"I really tried. I watched him and watched him and watched him, but as much as he works, he works on things that he feels he's not good at to become great at," Chandler said. "So he doesn't have many weak spots. He's 6-11 (he's officially listed at 6-foot-9), can handle the ball like a guard, shoots like a 2 and has the size of a big man minus the weight. And he knows how to get fouls, too. So he's a very versatile, all-around player."

Should Thunder, Mavs be division rivals?

November, 24, 2010
11/24/10
6:58
PM CT
OKLAHOMA CITY -- After the Dallas Mavericks slipped past the Detroit Pistons on Tuesday, Jason Terry noted that he's excited to play the Oklahoma City Thunder because some of the OKC players have talked up this matchup as something of a rivalry.

That's news to the Mavs, who've handled the Thunder rather handily, and before that the Seattle SuperSonics, over the past decade. Led by breath-of-fresh-air superstar Kevin Durant, the up-and-coming Thunder did split the season series last season, 2-2, and the young squad seemed to enjoy running up and down the floor against the veteran Mavericks.

But a rivalry?

"Dallas, they’re so close [geographically], that would be the logical choice," Oklahoma City coach Scott Brooks said. "But, until you really face them and have a lot of heartbreak against them it’s hard to say that there’s a rivalry."

The Thunder have a rivalry problem. For one, the team moved from Seattle three years ago, but has remained in the Northwest Division with Portland, Utah, Denver and Minnesota. Fine cities, but not a lot in common there. Then there's the fact that the Seattle/OKC franchise has suffered for years until finally getting back into the playoffs last season.

So who is the Thunder's rival?

"I don’t think we have one really," Brooks said. "I think when you have a history with teams and playoff experiences and losses and victories you have that, and we haven’t had that opportunity to have year after year battles against anybody yet."

Fair enough. The Los Angeles Lakers then likely rank high on the rivalry scale for the Thunder after last season's riveting seven-game playoff series. Probably not so much for L.A.

Oklahoma City needs geographical rivalries and perhaps those are starting to form with the Mavericks and San Antonio Spurs now that the Thunder are competing at the upper level of the Western Conference.

But, what really ingrains rivalries is geographic ties within the division. Somtimes it's easy to forget that Memphisand not Oklahoma City resides in the Southwest Division. Picture a division with Dallas, San Antonio, Houston, New Orleans and Oklahoma City, with each assured of visiting the other teams' building twice every season.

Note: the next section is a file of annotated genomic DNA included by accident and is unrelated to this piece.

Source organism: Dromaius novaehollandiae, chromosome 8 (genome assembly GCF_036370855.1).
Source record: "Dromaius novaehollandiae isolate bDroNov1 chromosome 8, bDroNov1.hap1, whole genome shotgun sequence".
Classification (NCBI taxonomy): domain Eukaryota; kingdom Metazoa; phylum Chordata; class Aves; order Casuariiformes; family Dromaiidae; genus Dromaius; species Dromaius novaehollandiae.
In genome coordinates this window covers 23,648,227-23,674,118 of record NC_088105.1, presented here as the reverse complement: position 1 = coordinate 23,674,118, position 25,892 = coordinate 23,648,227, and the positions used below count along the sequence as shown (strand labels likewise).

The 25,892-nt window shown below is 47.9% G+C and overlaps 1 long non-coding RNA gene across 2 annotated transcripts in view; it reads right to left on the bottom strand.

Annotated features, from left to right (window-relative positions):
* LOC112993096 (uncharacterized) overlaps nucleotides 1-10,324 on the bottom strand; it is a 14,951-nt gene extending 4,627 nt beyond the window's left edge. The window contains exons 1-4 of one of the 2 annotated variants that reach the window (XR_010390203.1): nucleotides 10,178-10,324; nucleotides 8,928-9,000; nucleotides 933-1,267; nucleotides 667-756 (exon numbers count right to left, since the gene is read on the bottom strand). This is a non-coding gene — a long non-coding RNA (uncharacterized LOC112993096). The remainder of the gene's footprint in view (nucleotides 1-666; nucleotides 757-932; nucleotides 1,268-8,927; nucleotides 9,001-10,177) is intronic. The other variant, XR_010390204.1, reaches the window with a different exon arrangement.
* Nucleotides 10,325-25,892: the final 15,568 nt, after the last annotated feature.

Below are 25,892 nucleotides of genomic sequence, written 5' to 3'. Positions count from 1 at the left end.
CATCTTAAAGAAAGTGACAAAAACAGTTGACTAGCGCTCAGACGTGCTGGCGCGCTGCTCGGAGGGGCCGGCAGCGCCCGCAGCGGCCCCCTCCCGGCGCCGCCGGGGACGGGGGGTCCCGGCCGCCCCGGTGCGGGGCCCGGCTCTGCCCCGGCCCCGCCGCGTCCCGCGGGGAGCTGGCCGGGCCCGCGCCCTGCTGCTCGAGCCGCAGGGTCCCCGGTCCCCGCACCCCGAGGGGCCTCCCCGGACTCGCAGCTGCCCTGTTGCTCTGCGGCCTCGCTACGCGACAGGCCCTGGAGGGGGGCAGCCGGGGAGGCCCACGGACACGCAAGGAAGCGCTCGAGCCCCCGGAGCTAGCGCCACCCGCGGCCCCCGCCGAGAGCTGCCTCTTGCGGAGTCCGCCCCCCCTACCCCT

"I just know when I played for the Rockets, I did not like the Mavericks and I did not like the Spurs," Brooks said. "But, I changed allegiance pretty quick when I got traded to the Mavericks; I hated the Rockets and I hated the Spurs."

This year, the Mavs and Thunder play just three times and they'll wrap up the season series on Jan. 6, three months before the end of the regular season. The Thunder will play at Dallas once this season, the same as every Eastern Conference team, depriving the area of seeing Durant, one of the great young stars in the league, despite him playing just 200 miles due north.

Recently, NBA commissioner David Stern broached contraction as an option as the league sifts through financial issues with a potential lockout coming. If not contraction, perhaps some financially strapped franchises will end up moving locations, which could lead to shuffling of the divisions or even conferences.

It should be a priority of the league to get the Oklahoma City Thunder out of the Northwest Division and into the Southwest Division where they belong.

Thunder healthy just in time for Mavs visit

November, 24, 2010
11/24/10
10:00
AM CT
OKLAHOMA CITY -- It wasn't long ago that the Dallas Mavericks owned the Oklahoma City Thunder as they did during the franchise's final years in their previous incarnation as the Seattle SuperSonics.

As everyone knows, the crew of Kevin Durant, Russell Westbrook and Jeff Green has drastically altered things north of the Red River. And while these two teams are not in the same division -- something the league must remedy -- the matchup is a simmering rivalry.

At least, Jason Terry said, according to some of the Thunder. The clubs meet for the first of just three meetings this season at 7 tonight in Oklahoma City. They'll play all three games between now and Jan. 6.

"Oh yeah, we’re ready. This is something we’ve been waiting for," Terry said. "They’ve been talking a lot, a couple of their players, about how it’s a rivalry now, us and them, and we really look forward to this game. I know I do personally."

After a bit of a slow start, the Thunder (10-4) have won five in a row and seven of eight, including a couple with Durant and Green sidelined with injuries. Durant and Green returned in Monday's 117-107 win over the Minnesota Timberwolves.

"Just in time for us everybody’s healthy," Dirk Nowitzki said. "It’s going to be a big challenge. They play really well at home, their crowd is one of the best in the league and obviously Kevin is one of the best players in this league."

Historical perspective on the rout at MSG

January, 25, 2010
1/25/10
10:03
AM CT
The Mavericks’ 128-78 walloping of New York on Sunday night only inflicted the second-worst loss in Knicks history.

You can look it up.

The Knicks lost by 62 points on Christmas Day in 1960 to the Syracuse Nationals, who are now known as the Philadelphia 76ers.

The Mavs, though, did become just the fourth road team in league history to win by 50 points or more.

The Seattle SuperSonics established the record margin for a victorious road team – 56 points -- with a 136-80 rout of Houston in 1986-87, followed by Detroit’s 118-66 victory over Boston in 2002-03.

Houston posted a 50-point road win of its in 2006-07 with a 124-74 pounding of Philadelphia.

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TEAM LEADERS

POINTS
Dirk Nowitzki
PTS AST STL MIN
21.7 2.7 0.9 32.9
OTHER LEADERS
ReboundsS. Marion 6.5
AssistsM. Ellis 5.7
StealsM. Ellis 1.7
BlocksB. Wright 0.9